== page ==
A number of weeks ago a twenty-year-old image appeared on one of my social media feeds. It was a photograph posted by a friend and it included a large group of young adults. These young couples and their children were posing in front of our church building on a Sunday. This was a Sunday School class picture that brought back some good memories. These are memories of young families with babies and preschoolers who found community within the covenant relationships offered in our local church.
At first I smiled looking at this group. The numerous shared memories of gatherings, retreats, weddings, baby showers, etc. came to mind. My wife and I did not attend the Sunday School class (primarily because I was the youth pastor then and my wife taught in our preschool ministry) but we were "in-service members" (that's an old Southern Baptist Sunday School term) and these are our contemporaries and friends.
I started reading the comments and there was one, just one, that seemed to state what came to my mind. One of my friends included in the photograph commented with just one word - "BITTERSWEET."
I "liked" that comment, not because I actually liked that comment, but because it was the only term that seemed appropriate.
Another friend responded to the "bittersweet" comment - "Amazing what all has transpired since then."
"Amazing" can mean so many things. In this case, it means such things as "Wow...we were so young" and "Look at how God did such great things in these years with this group."
Yet, for this photo "amazing" also means "Wow...how sad. We never could have expected what would happen."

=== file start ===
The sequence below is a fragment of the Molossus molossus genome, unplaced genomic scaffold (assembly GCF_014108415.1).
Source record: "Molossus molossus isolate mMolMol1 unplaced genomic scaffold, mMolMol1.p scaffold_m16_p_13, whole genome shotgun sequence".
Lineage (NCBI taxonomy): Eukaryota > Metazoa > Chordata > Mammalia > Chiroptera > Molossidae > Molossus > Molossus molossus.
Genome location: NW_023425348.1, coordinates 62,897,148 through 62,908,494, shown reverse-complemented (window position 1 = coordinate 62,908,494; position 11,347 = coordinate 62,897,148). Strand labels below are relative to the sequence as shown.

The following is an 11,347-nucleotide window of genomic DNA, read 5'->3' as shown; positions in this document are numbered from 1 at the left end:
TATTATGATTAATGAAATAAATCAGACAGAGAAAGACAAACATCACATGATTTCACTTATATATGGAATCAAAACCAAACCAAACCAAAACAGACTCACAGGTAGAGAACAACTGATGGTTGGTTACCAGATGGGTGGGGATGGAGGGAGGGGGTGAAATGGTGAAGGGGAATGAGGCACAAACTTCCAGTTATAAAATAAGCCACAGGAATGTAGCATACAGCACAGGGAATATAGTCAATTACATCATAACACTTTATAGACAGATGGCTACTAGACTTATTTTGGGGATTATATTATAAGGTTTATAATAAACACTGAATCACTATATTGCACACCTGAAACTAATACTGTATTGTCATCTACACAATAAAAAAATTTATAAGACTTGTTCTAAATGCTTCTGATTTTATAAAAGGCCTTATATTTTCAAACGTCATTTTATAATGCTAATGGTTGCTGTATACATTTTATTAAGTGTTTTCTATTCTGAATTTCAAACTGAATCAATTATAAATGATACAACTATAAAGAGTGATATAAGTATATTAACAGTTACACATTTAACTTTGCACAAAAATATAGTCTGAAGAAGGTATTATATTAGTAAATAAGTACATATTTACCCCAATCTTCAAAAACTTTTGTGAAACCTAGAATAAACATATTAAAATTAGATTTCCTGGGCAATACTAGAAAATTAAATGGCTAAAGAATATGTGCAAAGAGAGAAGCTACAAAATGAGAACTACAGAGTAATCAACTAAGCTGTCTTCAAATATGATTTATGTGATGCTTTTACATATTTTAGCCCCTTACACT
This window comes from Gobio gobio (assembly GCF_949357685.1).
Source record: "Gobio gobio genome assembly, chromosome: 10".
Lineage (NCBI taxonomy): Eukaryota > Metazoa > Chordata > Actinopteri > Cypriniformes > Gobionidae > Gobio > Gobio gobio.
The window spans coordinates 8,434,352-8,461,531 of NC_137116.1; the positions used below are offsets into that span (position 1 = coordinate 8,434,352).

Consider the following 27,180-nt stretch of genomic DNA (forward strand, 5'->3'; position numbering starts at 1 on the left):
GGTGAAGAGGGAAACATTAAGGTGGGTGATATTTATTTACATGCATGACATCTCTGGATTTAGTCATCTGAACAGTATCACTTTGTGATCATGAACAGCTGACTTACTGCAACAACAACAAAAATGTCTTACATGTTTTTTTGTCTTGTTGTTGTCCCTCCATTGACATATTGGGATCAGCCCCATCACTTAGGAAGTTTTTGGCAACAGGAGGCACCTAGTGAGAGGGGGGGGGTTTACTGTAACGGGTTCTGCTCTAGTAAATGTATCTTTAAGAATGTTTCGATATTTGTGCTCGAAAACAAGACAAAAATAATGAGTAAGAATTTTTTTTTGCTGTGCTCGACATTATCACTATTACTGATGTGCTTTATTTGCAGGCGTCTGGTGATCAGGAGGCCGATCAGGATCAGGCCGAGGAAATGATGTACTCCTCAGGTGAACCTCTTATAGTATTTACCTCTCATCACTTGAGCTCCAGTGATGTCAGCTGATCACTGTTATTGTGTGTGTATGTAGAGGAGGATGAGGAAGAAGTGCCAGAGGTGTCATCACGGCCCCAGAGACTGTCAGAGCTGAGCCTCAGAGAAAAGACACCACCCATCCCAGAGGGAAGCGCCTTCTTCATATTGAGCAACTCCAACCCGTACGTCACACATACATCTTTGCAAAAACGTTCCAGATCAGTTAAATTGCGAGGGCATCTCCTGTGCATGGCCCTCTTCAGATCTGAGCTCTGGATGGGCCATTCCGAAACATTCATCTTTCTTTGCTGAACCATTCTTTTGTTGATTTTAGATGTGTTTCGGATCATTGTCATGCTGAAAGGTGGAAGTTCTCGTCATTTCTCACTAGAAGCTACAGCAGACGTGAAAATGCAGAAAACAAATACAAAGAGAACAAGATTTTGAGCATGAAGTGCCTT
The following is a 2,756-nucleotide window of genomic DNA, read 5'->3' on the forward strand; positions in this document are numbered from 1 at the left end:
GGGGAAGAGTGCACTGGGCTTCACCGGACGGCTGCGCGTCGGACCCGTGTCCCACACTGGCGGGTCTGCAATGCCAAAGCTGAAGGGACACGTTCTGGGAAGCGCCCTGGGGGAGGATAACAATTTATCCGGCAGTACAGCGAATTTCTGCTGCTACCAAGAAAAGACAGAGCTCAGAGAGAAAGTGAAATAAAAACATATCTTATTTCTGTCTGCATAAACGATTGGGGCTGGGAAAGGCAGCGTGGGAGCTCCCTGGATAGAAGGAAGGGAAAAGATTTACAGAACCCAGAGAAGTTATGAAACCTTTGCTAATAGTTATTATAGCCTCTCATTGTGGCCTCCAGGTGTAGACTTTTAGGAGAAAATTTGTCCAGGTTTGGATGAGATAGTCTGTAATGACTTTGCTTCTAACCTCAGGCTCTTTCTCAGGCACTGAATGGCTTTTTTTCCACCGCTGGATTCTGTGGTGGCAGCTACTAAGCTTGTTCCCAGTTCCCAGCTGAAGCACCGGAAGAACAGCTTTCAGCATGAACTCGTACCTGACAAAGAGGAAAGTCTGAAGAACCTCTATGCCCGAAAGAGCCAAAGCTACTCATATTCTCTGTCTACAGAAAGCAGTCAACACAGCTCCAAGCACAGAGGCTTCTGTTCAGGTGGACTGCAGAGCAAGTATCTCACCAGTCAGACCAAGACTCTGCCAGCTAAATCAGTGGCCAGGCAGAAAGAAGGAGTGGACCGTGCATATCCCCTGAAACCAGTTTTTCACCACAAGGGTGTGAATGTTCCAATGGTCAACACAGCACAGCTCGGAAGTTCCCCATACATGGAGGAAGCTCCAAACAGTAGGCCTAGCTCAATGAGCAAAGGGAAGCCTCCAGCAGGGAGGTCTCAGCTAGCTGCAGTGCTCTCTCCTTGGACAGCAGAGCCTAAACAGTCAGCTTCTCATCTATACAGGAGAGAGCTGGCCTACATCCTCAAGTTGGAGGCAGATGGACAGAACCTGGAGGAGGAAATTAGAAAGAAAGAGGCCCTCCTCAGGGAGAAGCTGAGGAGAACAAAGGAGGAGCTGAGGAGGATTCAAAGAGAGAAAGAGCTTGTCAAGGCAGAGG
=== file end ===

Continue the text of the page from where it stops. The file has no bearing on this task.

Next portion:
- Some of this tightly knit group has relocated to other areas around the country due to their employment. Therefore, in some cases, the tight friendship connections have naturally loosened.
- Some remain in the area, but are members of other churches now. That's not necessarily negative, just a reality.
- Some of these happily married couples are no longer happily married (at least not to the spouse of their youth as pictured in this image.)
- More than one family has suffered heartache due to family issues with children and others.
- Disease has impacted this group. Sadly, one of our brothers has died (sadly because his wife, children, and we grieve him not being with us. Gladly because we know he is with our Lord in heaven now. So that's bittersweet.)
- Some no longer openly walk with the Lord.
- Others are just...somewhere. We have lost touch and no one in the photograph knows what has become of them.
My Old Photographs
I have been serving on pastoral staff at our church since 1994. I have had the honor of being the lead pastor here since 2005, which surprisingly makes me the longest-tenured lead pastor in this 99-year history of this church. With these years of service, I have accumulated many great memories of brothers and sisters who have covenanted with our church for God's glory over the years.
Since I was the youth pastor for almost ten years, I have many memories of teenagers and young people who now are adults and raising their own children in our fellowship. I, too have many boxes of old photographs from back in the day when these were actually printed on paper. As I looked through some today, I had the same response as seeing the picture of the Sunday School class.
Many, many people have walked through our doors at the church. Many have joined groups, classes, and ministries. Many have attended camps, choir tours (yes, that was a thing,) ski trips, mission trips, etc. For some, these were life-changing events. These were moments where many solidified their faith in Jesus Christ.